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British Industrial History

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Cooper, McDougall and Robertson

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Cooper's Dipping Powder.
1946.
April 1954.
June 1954.
June 1954.
May 1955.
May 1960.

of Chemical Works, Berkhamsted, Herts. Telephone: Berkhamsted 333. Cables: "Coopers, Berkhamsted". Also at Robertson Street, Glasgow. Branches: Auckland, Buenos Aires, Cali, Chicago, Johannesburg, Montevideo, Sydney.

1925 William Cooper and Nephews merged with McDougall and Robertson to form Cooper, McDougall and Robertson.

The Berkhamsted site continued to develop - the original factory location became offices, printing was carried out at "Clunbury Press" in Manor Street, and veterinary research and development took place at Berkhamsted Hill.

1937 Formed Plant Protection jointly with ICI.[1]

WWII. During the Second World War, Cooper, McDougall and Robertson produced Anti-Louse Powder - AL63. The louse had been responsible for the deaths of many men during the First World War as it caused trench fever and typhus. The remedy had to possess protective as well as killing properties and it was decided it should take the form of powder so it could be dusted into clothing. Over 100 different preparations were tried. The one chosen was the 63rd, hence the name. The active ingredient in AL63 was DDT and was used by many local people as a pesticide on their gardens and allotments. It was also during the Second World War that new synthetic insecticides appeared on the market.

1946 After the death of Richard Ashmole Cooper, it became apparent that a family businesses such as this had to expand to survive.

1947 British Industries Fair Advert: Manufacturers of products for the control of external and internal parasites of livestock. Sheep and Cattle Dips. Veterinary Remedies. Insecticides for Household and Human Use including "Gammexane" and D.D.T. Preparations, Louse Powder "A.L.63", Disinfectants and Soaps. Tar-acid Products. (Chemicals etc. Section - Olympia, Ground Floor, Stand No. A.1192) [2]

As a result of the synthetic insecticides, the days of the old Cooper's powder dip were numbered and production in the town finally ended in the mid 1950s.

1959 The company was acquired by the Wellcome Foundation.

Having invested in a strong research organisation, the company was able to adapt to changing conditions, and the country's first aerosol filling line was designed and installed at Berkhamsted. The first product to be filled on the line was Cooper's Fly Killer, originally known as Cooper's Household Aerosol. This was followed by several other lines.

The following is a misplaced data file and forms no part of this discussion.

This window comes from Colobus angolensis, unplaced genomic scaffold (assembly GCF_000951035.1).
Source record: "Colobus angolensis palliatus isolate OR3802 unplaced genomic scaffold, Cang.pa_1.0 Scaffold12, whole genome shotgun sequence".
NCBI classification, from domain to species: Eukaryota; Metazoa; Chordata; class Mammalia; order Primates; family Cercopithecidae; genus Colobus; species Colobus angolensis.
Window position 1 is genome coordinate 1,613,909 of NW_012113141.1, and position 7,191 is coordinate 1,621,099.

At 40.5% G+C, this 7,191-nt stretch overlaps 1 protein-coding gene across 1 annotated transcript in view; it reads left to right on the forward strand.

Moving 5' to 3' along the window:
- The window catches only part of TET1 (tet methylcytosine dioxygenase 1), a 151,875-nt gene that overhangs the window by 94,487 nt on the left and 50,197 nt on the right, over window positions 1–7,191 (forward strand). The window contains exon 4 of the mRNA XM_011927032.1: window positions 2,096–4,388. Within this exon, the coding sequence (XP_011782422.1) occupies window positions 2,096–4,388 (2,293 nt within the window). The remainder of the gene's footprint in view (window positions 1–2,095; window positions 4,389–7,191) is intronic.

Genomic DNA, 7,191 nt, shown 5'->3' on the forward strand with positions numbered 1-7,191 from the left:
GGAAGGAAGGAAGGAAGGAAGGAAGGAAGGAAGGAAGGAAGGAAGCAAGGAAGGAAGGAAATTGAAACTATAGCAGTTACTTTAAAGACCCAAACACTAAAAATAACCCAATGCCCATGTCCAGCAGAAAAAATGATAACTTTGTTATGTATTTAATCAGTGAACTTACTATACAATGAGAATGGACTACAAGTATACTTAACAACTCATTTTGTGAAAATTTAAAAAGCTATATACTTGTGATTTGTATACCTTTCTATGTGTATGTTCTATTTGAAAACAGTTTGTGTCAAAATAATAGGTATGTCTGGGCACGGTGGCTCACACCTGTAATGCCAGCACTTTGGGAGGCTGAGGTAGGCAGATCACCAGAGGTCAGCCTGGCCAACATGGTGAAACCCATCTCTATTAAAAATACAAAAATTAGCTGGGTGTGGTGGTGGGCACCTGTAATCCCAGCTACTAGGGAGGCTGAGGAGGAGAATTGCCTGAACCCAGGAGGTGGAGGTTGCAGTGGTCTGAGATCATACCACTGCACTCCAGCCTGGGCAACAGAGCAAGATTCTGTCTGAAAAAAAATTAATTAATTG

A new company called PAFCO (Pressure Aerosols Filling Company) was set up at Berkhamsted which undertook the filling of aerosols for outside companies. In 1965, the 100 millionth aerosol was filled at Berkhamsted.

1962 the manufacture of pipeonyl butoxide was transferred to Kelvindale, Scotland and by the early 1970s only one out of the five aerosol lines was still operating.

1979 The Printing Office closed.

1984 Set up a new company, Cooper's Animal Health, by the merging the veterinary interests of the Wellcome Foundation and ICI.

Late 1980s: Cooper's Animal Health research station at Berkhamsted Hill was sold to an American animal health company.

1992 the Wellcome Foundation sold its environmental health business, including the Berkhamsted, site to the French company, Roussel Uclaf. The chemical company, Hoechst (Roussell's major shareholder) joined forces with Schering to form AgrEvo.

1995 The Berkhamsted site became part of AgrEvo UK.

1997 The site finally closed on 31 July.


See Also

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  • [1] Dacorum Heritage Site


Sources of Information

  1. 'Jealott's Hill - Fifty years of Agricultural Research 1928-1978'
  2. 1947 British Industries Fair Advert 260; and p69
  • Archives of the British chemical industry, 1750-1914: a handlist. By Peter J. T. Morris and Colin A. Russell. Edited by John Graham Smith. 1988.